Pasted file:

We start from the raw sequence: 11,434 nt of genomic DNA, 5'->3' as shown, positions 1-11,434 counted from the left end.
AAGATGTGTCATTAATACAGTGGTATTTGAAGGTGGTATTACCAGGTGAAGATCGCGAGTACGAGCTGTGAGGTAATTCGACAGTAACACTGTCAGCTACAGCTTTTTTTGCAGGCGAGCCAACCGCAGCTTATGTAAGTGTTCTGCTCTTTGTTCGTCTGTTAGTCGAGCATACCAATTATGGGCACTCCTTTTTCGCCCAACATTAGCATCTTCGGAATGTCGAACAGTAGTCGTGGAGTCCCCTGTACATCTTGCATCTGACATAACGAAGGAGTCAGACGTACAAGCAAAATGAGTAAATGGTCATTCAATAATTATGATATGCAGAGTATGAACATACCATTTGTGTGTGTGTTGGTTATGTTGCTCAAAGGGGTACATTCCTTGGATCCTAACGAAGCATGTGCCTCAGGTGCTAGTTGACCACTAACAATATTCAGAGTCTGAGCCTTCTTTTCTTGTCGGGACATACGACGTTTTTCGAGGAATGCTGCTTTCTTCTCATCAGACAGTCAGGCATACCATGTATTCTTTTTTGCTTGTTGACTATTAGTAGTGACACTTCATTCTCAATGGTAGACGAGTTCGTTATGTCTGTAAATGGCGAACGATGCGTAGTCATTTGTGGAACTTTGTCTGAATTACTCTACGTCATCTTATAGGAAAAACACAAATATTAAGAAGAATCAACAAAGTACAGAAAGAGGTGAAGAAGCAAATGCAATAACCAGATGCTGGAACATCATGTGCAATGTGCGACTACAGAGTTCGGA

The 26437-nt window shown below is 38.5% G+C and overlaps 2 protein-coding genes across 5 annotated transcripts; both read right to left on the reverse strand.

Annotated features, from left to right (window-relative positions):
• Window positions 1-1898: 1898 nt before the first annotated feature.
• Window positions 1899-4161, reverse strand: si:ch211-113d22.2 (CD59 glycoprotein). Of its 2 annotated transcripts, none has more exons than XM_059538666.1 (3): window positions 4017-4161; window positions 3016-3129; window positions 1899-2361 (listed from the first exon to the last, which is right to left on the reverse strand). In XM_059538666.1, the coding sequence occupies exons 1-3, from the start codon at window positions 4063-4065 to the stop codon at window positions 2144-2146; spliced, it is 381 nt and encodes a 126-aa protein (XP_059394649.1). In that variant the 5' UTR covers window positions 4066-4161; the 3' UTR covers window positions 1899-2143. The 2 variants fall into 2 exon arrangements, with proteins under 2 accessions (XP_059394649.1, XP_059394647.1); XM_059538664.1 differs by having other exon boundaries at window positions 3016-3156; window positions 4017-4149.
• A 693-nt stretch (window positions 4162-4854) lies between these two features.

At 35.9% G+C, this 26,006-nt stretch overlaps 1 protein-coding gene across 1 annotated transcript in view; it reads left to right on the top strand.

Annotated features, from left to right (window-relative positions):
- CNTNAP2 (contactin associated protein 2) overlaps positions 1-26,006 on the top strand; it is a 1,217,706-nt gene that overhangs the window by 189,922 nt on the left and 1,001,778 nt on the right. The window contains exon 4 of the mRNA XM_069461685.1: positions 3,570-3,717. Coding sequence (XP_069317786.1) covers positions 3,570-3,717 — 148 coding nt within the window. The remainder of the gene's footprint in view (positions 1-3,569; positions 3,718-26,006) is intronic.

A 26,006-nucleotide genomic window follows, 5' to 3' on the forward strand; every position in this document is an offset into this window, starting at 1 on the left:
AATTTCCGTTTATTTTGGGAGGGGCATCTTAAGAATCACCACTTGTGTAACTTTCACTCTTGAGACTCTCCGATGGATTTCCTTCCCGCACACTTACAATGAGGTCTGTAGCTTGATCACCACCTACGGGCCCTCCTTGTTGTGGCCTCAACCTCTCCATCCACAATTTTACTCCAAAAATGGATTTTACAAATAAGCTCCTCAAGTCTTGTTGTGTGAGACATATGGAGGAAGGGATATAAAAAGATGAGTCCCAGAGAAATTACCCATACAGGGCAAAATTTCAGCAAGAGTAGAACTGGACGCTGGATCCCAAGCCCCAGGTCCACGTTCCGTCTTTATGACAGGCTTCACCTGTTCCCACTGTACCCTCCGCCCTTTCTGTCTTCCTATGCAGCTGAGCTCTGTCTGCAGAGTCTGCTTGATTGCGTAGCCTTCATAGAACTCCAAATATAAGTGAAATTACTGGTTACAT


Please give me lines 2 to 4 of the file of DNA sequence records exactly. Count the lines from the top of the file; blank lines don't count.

AAGATGTGTCATTAATACAGTGGTATTTGAAGGTGGTATTACCAGGTGAAGATCGCGAGTACGAGCTGTGAGGTAATTCGACAGTAACACTGTCAGCTACAGCTTTTTTTGCAGGCGAGCCAACCGCAGCTTATGTAAGTGTTCTGCTCTTTGTTCGTCTGTTAGTCGAGCATACCAATTATGGGCACTCCTTTTTCGCCCAACATTAGCATCTTCGGAATGTCGAACAGTAGTCGTGGAGTCCCCTGTACATCTTGCATCTGACATAACGAAGGAGTCAGACGTACAAGCAAAATGAGTAAATGGTCATTCAATAATTATGATATGCAGAGTATGAACATACCATTTGTGTGTGTGTTGGTTATGTTGCTCAAAGGGGTACATTCCTTGGATCCTAACGAAGCATGTGCCTCAGGTGCTAGTTGACCACTAACAATATTCAGAGTCTGAGCCTTCTTTTCTTGTCGGGACATACGACGTTTTTCGAGGAATGCTGCTTTCTTCTCATCAGACAGTCAGGCATACCATGTATTCTTTTTTGCTTGTTGACTATTAGTAGTGACACTTCATTCTCAATGGTAGACGAGTTCGTTATGTCTGTAAATGGCGAACGATGCGTAGTCATTTGTGGAACTTTGTCTGAATTACTCTACGTCATCTTATAGGAAAAACACAAATATTAAGAAGAATCAACAAAGTACAGAAAGAGGTGAAGAAGCAAATGCAATAACCAGATGCTGGAACATCATGTGCAATGTGCGACTACAGAGTTCGGA

The 26437-nt window shown below is 38.5% G+C and overlaps 2 protein-coding genes across 5 annotated transcripts; both read right to left on the reverse strand.

Annotated features, from left to right (window-relative positions):